Madhulika Guhathakurta, a Kolkata-conceived astrophysicist at the National Aeronautics and Space Administration (NASA), has driven the ‘Living With a Star’ program at the US space organization for more than 15 years and been engaged with the beginning and execution of a sunlight based test mission since 1999. As Nasa’s Parker Solar Probe plans to set out on its voyage to the sun on Saturday, Malavika Vyawahare made up for lost time with Guhathakurta, 61, to see how the mission that will “contact” the sun could reform our comprehension of our most loved star.
What makes Parker Solar Probe exceptional?
Envision that we have sent shuttles to each planet in the nearby planetary group, including Voyager 1 which entered interstellar space. We have done the greater part of this, yet we have not gone near the sun. The satellites that are taking a gander at the sun, SDO (Solar Dynamics Observatory), Stereo (Solar Terrestrial Relations Observatory), the Solar and Heliospheric Observatory (Soho), are taking a gander at it from the vantage purpose of the earth.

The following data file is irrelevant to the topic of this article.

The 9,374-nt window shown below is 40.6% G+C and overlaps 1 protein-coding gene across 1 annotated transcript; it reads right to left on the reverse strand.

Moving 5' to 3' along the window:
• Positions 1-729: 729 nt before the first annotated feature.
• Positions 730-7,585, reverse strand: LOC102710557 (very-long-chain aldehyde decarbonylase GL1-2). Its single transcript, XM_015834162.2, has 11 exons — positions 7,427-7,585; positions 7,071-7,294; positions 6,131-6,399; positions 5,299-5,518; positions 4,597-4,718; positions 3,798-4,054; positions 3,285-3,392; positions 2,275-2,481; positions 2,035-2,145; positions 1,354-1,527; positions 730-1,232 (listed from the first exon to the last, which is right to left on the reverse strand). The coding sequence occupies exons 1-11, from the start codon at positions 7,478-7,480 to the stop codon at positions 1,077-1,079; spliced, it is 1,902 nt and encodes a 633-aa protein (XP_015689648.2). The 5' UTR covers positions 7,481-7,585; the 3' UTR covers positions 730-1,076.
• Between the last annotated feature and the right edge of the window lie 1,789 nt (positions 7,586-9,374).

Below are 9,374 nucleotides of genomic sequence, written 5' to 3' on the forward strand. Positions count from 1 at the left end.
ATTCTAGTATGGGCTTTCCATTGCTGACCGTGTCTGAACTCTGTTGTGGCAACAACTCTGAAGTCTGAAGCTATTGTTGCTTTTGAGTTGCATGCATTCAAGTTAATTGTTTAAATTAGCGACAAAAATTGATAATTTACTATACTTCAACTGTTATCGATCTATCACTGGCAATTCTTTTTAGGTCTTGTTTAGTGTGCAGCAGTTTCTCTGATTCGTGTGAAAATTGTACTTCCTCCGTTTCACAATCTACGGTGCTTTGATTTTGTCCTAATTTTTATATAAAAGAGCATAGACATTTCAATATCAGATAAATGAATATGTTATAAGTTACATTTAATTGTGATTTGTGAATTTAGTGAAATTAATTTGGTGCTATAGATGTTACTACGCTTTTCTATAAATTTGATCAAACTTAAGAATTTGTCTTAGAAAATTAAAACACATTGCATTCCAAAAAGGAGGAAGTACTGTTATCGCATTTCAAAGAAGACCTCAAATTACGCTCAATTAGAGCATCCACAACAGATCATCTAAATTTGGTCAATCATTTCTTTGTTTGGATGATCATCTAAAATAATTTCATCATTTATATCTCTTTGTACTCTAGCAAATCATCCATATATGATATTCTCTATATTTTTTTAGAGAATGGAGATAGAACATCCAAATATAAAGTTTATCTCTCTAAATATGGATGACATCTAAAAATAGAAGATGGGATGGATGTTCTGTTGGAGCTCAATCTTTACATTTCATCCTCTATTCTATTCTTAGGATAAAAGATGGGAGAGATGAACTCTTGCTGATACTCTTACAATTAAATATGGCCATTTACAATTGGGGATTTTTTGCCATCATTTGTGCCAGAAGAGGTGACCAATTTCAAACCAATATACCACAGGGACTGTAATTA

Parker Solar Probe will visit an unexplored district of the close planetary system that no other rocket has experienced and, in that sense, the conceivable outcomes for revelations are off the diagrams. This mission is unprecedented in its capacity to conquer the mechanical difficulties of this cruel condition and truly cut through a touch of the sun’s crown, which is the furthest area of the sun’s air, and send back the information that researchers have looked for a considerable length of time.